Facing the loss of a pet brings so many challenges to the people going through that experience – but the longer I work in hospice and end-of-life care, the more I realize that one of the most difficult parts of this loss for many people is just the fact that we live in a culture that doesn’t give us a guideline for how to navigate such a tragedy.
While everyone experiences grief differently, for most forms of loss there are standard procedures and behaviors that we can look to, that help shape our reactions and let us know that what we’re going through is normal and accepted. We cry, we hold funerals, we send flowers, we partake in rituals that are given to us by our faith, our families, and our communities. But very few of those resources exist for the loss of a pet, and so often people don’t know quite how to behave or react in the face of that pain.
So many times I hear clients ask me, ‘Is this normal?’ or ‘Does everybody do this?’ Or, even more tragically, they hesitate to ask for things that may comfort them or aid them in their grieving process because they are afraid that it will seem strange or silly. And I want, more than anything, to help dispel that fear and reassure everyone reading this that, whatever shape it takes, your path through loss is the right one for you.
First, grief is universal in the face of loss. Different people may express it in different ways – some people cry, some are quiet, some tell stories; some people need company and others need to be alone; some need to take action and others need time for introspection – but those are all reactions to the pain and heartache of losing a living being that you shared your life with. It is entirely normal to hurt, to feel sorrow, and to mourn that loss. You are not alone or unusual in loving, caring, or hurting, and there is nothing wrong with having such love and compassion in your life that you grieve when that part of your family is no longer with you.
Secondly, for all that grief is universal, mourning and memorializing are incredibly unique and personal. We all bring our own beliefs, history, and experiences with us to every relationship in our life, and to the passings that happen when those relationships end. As tragic as death is, every loss is in some way a celebration of the bond shared between the being that passes and the person or people who loved them, and a final chance to act to honor that bond.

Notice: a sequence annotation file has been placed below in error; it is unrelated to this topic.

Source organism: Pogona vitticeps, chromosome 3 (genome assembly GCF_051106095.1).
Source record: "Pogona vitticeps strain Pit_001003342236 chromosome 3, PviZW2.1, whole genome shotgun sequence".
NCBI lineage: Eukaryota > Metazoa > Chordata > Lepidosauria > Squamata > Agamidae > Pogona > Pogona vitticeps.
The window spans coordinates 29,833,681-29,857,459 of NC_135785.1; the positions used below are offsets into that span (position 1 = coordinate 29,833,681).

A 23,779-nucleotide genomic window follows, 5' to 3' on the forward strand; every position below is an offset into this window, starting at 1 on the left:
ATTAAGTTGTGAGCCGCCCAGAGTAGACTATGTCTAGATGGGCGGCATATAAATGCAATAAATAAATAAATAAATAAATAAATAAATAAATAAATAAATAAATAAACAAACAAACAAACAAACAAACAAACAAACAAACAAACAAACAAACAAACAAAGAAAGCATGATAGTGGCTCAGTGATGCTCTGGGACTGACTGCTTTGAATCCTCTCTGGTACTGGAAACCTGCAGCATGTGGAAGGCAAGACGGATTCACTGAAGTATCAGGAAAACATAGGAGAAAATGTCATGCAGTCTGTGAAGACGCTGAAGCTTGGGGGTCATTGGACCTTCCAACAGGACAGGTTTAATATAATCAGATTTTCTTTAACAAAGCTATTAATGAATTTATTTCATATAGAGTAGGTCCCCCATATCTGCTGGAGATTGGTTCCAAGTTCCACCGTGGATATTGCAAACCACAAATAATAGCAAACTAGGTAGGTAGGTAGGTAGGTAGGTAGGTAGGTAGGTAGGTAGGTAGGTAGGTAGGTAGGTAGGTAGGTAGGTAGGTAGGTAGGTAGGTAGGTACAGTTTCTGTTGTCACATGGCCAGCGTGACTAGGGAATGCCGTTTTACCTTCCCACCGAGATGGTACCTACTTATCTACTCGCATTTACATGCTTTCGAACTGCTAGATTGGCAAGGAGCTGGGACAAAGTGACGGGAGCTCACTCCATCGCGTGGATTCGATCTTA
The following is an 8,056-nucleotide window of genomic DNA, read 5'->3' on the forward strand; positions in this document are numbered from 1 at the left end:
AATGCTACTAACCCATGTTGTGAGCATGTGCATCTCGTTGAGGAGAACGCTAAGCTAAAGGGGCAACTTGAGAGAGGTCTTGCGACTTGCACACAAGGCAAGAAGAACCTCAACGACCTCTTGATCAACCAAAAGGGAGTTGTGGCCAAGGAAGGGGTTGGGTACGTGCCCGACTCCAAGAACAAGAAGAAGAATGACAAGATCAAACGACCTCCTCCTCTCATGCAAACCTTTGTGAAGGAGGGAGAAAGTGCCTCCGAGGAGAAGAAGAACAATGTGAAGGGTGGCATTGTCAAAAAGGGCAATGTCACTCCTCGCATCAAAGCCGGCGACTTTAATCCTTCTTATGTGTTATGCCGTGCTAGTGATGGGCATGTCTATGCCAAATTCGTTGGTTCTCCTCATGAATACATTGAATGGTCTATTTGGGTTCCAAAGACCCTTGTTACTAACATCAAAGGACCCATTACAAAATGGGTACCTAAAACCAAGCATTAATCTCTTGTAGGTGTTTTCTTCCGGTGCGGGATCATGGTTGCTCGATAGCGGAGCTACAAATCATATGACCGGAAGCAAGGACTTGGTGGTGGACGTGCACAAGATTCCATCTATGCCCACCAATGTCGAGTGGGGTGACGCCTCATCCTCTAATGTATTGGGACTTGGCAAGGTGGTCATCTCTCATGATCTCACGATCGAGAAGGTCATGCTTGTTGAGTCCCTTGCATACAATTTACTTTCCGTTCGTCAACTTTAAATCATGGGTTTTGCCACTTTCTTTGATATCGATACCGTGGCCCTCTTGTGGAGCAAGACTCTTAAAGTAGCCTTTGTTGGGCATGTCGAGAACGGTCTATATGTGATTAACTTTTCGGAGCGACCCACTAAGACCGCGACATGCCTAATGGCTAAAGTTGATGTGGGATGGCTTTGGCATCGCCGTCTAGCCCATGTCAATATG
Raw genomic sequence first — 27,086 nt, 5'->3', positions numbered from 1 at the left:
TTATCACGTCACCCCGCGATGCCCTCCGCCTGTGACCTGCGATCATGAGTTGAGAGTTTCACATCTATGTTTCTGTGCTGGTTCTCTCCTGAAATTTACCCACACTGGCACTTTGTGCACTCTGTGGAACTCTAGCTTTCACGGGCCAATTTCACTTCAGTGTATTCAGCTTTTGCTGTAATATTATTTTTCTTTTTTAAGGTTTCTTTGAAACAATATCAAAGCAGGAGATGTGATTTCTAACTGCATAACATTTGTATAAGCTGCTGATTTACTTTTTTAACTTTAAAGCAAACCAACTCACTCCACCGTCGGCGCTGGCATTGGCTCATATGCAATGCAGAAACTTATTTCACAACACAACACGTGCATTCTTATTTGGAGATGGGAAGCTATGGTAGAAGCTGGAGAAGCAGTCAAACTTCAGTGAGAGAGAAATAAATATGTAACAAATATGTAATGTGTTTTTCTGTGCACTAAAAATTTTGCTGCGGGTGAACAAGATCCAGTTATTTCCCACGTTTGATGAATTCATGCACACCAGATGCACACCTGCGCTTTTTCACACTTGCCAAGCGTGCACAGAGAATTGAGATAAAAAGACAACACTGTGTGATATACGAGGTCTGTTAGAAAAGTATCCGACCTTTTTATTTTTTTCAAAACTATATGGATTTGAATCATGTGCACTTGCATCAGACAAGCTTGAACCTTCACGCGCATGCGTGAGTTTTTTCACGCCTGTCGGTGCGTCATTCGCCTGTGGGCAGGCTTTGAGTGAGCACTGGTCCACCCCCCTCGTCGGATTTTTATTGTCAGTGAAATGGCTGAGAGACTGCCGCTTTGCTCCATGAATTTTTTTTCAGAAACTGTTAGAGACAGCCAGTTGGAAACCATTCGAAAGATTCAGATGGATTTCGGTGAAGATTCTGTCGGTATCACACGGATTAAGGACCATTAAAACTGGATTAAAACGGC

If there is something that feels like an appropriate way to honor your pet’s passing, or that would comfort you in the face of that loss, please tell your veterinarian. I promise you, it is not silly, you will not startle or offend us, and if anything we will be grateful for the trust you are showing us and the chance we have to help you and your beloved pet. Whether it’s making them a favorite meal first, singing a favorite song or reading a prayer or poem, having pictures of family who can’t be present nearby, saving a lock of fur, sending them with a favorite toy, treat, or symbol of faith after they have passed, or any other act that may feel right to you, please do tell us. This is part of why I describe what we do as end-of-life care, and not just euthanasia – there is so much more to saying goodbye to a beloved pet than just the act of helping them pass, and both you and your pet deserve to be cared for with compassion, respect, and kindness throughout that experience.
I’ve said before that there is no one right or wrong way to grieve, and that holds true for the process of letting go. It seems paradoxical to say both that grieving is normal and that each person’s grief process is different and special, yet both are true, and worry and self-consciousness have no place interfering in such a challenging time. Your bond with your pet is unique, and it is our job (and our honor) as hospice veterinarians and caretakers of that bond to help both you and your pet navigate this final chapter of their life in the best way possible.